Nail Guns Often Sold Without Safety Advice:
SATURDAY, April 23 (HealthDay News) -- Store employees in
businesses that sell nail guns don't seem to know much about them
or how to use them safely, researchers warn.
This lack of knowledge about these potentially dangerous tools
is cause for concern, the team from Duke University Medical Center
said. They noted that more than 35,000 nail gun-related injuries
are treated in U.S. hospital emergency departments each year.
For the new study, the researchers visited 217 businesses that
sell or rent nail guns and posed as consumers who wanted the tools
for a home project, such as framing a deck or fence. The businesses
were located in North Carolina, West Virginia, Pennsylvania,
Missouri, Illinois and Texas.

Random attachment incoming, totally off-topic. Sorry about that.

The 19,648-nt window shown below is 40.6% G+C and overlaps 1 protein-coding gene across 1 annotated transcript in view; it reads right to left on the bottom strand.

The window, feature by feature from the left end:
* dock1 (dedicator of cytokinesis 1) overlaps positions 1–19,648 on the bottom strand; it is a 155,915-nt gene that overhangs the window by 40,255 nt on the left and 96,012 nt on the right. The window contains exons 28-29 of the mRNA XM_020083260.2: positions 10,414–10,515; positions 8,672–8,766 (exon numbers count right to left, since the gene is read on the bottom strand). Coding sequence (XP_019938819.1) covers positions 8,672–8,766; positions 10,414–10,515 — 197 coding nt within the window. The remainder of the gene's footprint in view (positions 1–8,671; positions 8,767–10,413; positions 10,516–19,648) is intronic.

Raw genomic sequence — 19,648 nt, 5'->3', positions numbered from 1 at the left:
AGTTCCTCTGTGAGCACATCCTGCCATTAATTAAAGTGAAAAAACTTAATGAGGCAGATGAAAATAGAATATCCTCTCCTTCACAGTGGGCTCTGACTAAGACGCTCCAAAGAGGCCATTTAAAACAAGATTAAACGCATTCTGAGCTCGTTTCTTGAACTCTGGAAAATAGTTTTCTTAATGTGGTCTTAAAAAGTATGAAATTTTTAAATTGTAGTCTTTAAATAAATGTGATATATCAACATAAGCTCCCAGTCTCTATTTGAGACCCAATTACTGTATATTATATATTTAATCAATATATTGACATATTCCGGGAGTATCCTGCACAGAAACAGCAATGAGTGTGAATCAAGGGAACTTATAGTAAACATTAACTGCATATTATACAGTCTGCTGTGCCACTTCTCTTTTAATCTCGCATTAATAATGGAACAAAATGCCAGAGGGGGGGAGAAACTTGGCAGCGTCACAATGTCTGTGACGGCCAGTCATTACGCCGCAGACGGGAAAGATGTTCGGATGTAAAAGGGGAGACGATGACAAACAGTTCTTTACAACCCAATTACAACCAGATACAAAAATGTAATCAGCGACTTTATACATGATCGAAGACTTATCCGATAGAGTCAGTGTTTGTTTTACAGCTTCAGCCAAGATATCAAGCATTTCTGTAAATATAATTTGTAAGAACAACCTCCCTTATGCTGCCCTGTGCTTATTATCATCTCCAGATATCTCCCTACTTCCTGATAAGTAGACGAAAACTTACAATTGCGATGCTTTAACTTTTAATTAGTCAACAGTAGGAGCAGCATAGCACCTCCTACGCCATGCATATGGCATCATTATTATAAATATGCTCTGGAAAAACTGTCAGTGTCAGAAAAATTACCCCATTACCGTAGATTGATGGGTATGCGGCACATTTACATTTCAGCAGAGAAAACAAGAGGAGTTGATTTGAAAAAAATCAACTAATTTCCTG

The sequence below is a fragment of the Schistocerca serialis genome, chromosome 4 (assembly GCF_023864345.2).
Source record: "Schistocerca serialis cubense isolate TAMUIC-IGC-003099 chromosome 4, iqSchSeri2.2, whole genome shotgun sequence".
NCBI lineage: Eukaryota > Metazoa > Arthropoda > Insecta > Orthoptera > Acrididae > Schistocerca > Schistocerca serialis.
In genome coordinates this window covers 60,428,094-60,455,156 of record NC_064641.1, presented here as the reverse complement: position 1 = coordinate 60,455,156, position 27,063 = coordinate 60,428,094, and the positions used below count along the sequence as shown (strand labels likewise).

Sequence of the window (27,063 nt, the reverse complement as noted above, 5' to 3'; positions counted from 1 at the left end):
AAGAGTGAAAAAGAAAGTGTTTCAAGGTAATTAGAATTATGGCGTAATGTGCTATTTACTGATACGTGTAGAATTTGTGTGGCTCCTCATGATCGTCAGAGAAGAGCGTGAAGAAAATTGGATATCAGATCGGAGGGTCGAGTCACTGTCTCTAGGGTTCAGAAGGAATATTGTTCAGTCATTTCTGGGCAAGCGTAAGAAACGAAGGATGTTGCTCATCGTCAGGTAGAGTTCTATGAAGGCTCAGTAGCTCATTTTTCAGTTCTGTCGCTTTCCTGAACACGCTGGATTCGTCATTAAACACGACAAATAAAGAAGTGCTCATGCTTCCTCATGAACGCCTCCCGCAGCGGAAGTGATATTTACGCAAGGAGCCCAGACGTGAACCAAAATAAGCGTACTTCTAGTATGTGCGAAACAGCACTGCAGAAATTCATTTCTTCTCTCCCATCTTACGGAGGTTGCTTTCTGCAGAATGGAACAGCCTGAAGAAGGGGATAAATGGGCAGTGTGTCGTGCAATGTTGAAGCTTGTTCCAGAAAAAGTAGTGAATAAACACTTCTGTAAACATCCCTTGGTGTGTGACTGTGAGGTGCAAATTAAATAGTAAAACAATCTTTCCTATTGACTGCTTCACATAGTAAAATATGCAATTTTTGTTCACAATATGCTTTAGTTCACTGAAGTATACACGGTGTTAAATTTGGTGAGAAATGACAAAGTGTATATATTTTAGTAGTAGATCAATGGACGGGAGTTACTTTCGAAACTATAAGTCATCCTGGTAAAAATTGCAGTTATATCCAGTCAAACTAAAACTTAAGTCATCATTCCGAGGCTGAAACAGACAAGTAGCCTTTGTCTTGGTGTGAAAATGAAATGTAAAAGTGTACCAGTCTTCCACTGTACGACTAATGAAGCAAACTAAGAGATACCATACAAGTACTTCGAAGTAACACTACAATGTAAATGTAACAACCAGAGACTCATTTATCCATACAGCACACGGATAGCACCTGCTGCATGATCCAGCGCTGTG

The sales staff were given an opportunity to volunteer safety
information about the tools. If they didn't do so, the researchers
asked a general question about the safety of the nail guns. If
accurate safety information was still not provided, the researchers
then asked specific questions about the nail guns and the risks
The investigators received some form of misinformation about the
safety of nail guns at 75 percent of the businesses, even though 62
percent of the salespeople had previously used a nail gun. About 59
percent of the salespeople failed to offer any safety advice.
The study was released online in advance of publication in an
upcoming print issue of the
American Journal of Industrial Medicine.
"It's alarming that a consumer, whether it's a contractor buying for their working population or a home user buying for their own use, doesn't get better information -- particularly given the devastating nature of some of these injuries and the risk of 'stand-by' exposures to other workers or family members," lead author Hester Lipscomb, a professor in the occupational and environmental medicine division, said in a Duke news release.
The U.S. Occupational Safety and Health Administration offers
nail gun safety tips.
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